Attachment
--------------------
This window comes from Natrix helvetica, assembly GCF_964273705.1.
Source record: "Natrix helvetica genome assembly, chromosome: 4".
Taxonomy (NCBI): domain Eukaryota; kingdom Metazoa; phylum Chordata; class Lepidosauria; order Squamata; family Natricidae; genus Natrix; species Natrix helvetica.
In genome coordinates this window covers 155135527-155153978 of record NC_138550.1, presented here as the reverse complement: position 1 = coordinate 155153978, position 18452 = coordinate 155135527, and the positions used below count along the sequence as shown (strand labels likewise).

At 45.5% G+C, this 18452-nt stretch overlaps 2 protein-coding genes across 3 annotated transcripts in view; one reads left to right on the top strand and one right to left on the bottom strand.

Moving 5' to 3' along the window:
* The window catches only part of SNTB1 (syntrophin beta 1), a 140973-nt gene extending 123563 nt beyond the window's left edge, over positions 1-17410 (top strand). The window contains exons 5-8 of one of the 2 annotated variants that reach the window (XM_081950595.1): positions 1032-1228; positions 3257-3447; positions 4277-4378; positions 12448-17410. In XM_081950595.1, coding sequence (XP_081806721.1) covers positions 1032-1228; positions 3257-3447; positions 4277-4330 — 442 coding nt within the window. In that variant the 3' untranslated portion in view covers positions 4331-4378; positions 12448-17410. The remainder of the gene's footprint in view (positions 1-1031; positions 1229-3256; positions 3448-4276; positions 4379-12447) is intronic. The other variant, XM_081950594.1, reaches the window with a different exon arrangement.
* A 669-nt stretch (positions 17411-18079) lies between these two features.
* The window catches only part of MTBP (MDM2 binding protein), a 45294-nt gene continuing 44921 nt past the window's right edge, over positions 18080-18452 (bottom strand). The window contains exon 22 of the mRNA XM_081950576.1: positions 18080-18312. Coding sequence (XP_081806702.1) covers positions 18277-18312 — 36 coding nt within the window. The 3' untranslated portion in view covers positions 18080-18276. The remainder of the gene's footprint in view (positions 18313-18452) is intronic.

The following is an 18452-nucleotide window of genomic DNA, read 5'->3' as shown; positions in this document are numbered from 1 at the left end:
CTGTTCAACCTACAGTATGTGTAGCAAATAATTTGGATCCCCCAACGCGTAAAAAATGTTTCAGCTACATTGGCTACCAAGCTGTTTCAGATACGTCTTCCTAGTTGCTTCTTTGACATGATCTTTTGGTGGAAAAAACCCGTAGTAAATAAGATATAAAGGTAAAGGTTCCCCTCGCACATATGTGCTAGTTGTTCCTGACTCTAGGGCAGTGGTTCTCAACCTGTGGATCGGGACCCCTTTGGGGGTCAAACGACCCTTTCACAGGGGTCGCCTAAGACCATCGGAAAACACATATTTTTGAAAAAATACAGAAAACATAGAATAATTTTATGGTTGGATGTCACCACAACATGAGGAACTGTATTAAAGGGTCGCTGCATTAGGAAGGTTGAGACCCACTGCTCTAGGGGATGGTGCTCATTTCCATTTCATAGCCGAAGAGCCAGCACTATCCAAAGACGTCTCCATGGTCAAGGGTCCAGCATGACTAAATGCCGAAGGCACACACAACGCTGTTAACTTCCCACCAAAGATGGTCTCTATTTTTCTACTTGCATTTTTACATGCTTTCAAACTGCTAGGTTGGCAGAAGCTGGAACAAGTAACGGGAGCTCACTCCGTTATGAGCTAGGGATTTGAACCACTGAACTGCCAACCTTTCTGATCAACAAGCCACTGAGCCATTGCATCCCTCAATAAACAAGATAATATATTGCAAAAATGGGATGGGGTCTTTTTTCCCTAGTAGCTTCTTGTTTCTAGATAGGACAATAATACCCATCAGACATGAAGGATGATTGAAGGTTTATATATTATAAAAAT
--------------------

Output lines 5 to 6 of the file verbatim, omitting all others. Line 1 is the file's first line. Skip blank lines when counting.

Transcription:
At 45.5% G+C, this 18452-nt stretch overlaps 2 protein-coding genes across 3 annotated transcripts in view; one reads left to right on the top strand and one right to left on the bottom strand.

Moving 5' to 3' along the window: